GMWRAG recommends…

GMWRAG recommends this blog by Rightsnet contributor Sarah Batty. You can read the full article at but the title “Social Insecurity: a Welfare Rights Advice Perspective” should give you enough of a taste to know what’s coming.

You can also follow Sarah on Twitter @sarah_batty.

If anyone wants to blog similarly for GMWRAG on matters of welfare rights please contact us.

Sanctions report goes viral.

Following on from yesterdays flurry of posts on sanctions we are pleased to note that the Salford report “DWP Benefit Conditionality and Sanctions in Salford – One Year On.” has now gone viral nationally. In what The Independent is claiming as an “exclusive” titled “Benefit sanctions lead claimants to suicide, crime and destitution, warns damning report”

Ashley Cowburn (@ashcowburn) writes that “Contrary to the DWP’s insistence that the threat of sanctioning encourages social security claimants to move from benefits into work, the system at present causes “damage to the wellbeing of vulnerable claimants and can lead to hunger, debt and destitution”, the report’s authors claim.”

“The report says that the rate of people being sanctioned in the area has not reduced over the previous 12 month period. But, critically, it adds: “Register sizes are decreasing and we believe this is in part due to a growing number of ‘disappeared’. These are claimants who drop their benefit claim or who move off benefit but do not take up employment. The Government has refused to publish destination data.”

DWP have now been forced into a response to the report which says little more than “A spokesperson for the Department for Work and Pensions said: “It’s only right that there are conditions attached to receiving benefits – this is nothing new. Sanctions are a long-standing part of the welfare system and are only applied where people fail to engage with the support on offer.”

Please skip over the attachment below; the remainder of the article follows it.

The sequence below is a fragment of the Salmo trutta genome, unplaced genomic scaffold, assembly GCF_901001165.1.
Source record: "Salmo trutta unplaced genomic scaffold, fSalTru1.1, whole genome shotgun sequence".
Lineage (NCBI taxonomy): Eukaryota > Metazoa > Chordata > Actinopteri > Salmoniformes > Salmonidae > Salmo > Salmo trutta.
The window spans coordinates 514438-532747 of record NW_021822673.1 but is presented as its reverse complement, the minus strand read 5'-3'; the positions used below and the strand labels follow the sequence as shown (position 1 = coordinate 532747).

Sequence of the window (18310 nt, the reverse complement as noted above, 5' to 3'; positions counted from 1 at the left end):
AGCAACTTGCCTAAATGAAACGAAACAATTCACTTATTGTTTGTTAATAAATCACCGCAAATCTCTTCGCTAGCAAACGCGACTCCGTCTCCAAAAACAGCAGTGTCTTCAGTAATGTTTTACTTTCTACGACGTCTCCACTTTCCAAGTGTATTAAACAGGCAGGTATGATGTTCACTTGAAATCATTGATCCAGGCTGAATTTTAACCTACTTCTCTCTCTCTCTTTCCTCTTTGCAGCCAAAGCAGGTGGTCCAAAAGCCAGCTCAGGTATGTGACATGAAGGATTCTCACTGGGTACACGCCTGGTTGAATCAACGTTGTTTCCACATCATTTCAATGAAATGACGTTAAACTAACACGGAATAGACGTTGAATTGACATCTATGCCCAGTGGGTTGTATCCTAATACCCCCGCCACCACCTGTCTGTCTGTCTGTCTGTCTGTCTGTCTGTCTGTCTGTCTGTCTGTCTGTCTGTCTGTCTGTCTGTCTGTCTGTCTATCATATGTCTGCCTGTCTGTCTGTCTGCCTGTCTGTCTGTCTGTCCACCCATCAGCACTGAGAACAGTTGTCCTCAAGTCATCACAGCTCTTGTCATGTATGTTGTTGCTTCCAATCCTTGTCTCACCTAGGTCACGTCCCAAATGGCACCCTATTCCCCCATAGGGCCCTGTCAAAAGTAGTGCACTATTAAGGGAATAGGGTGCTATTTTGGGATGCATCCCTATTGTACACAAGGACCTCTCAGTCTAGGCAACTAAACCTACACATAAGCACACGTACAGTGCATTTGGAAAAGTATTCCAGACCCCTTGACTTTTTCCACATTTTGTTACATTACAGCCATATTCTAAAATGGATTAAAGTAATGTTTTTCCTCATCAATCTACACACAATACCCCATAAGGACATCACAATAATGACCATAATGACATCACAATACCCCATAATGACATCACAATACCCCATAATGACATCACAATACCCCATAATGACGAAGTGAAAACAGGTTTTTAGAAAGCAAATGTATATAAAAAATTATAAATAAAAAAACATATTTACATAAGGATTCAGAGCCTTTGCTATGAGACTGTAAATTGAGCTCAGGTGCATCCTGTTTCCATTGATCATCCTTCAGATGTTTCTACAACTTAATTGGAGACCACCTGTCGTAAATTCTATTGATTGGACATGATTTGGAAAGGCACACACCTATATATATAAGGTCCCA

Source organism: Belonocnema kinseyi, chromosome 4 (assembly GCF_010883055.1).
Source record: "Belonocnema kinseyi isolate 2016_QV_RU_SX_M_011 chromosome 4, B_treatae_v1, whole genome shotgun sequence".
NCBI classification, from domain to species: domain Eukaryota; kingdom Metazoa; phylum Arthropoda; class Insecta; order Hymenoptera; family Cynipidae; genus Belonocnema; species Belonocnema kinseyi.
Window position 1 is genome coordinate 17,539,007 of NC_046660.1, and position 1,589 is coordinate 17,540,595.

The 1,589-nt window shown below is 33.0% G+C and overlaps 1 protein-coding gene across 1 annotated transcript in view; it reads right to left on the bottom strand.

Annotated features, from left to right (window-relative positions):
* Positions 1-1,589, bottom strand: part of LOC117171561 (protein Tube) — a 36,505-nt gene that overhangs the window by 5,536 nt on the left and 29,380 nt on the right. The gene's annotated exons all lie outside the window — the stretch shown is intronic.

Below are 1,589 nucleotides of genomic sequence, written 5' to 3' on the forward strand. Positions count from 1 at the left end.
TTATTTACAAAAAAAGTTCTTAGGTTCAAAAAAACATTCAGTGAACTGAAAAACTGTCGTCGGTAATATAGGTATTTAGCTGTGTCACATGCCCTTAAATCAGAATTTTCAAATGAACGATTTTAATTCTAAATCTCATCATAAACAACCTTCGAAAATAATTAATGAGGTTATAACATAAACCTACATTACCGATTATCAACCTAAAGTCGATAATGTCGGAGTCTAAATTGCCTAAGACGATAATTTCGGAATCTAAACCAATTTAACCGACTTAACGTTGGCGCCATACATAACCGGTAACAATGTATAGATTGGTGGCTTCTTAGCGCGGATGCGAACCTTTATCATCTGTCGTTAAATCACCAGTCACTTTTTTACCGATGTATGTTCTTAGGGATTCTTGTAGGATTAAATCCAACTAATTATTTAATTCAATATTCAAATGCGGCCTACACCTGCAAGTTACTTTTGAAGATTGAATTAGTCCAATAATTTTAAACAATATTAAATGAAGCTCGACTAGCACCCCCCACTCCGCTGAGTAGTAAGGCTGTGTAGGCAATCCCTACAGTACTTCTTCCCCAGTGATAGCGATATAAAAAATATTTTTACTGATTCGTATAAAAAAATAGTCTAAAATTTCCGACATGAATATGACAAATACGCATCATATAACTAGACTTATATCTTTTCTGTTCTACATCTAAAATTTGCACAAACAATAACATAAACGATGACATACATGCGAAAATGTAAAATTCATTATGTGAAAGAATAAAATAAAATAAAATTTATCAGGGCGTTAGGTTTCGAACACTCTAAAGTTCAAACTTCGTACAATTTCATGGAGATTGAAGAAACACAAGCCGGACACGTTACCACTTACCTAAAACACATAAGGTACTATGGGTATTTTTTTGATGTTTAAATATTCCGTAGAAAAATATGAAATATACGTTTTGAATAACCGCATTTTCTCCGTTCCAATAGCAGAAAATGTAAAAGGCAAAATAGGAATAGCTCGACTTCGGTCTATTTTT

This neglected to mention that, whilst historically sanctions have formally been around since the Poor Laws they were usually directed at preventing people relying upon the state, or, somewhat ironically aimed at local communities failing to fulfill what we would now characterise as their big society” obligations. Compare and contrast this to the scenario nowadays where sanctioning claimants is rife but the sanctioning of work providers usually involves the award of another contract.

At the time of writing the article has been shared nearly 700 times and has attracted more than 200 comments. Feel free to add to that as, as ever, the comments section can make for depressing reading. This is an important message and we need to get people hearing it and acting.

DWP Benefit Conditionality and Sanctions in Salford – One Year On.

In 2014 a Task Force comprised of Salfords Financial Inclusion Practitioners Group in Salford was invited by the Chair of the Skills and Work Board to produce a report into the impact of DWP conditionality and benefit sanctions in Salford. An interim report was produced in August 2014; endorsed by the Skills and Work Board and publicly launched in October 2014.

The conclusions of that report will surprise no-one. The threat and use of sanctions help no-one to move into work but do cause damage to the wellbeing of vulnerable claimants and can lead to hunger, debt and destitution. Furthermore, public and voluntary sector organisations were increasingly having to step in to support claimants in crisis due to sanctions but also benefit delays. This added to the strain on resources when faced with local government budget cuts.

It was recognised that the impacts of welfare reform were only just emerging so it was agreed an additional report would be produced after a period of at least 12 months had elapsed and particularly following the introduction of Universal Credit. That report can now be viewed here. Again, the conclusions should surprise no-one.

It was launched in Salford on Monday the 23rd of May 2016 at an event which included keynote speakers

JobcentrePlus were also in attendance.

We thought GMWRAG members would have an interest in all aspects of this subject.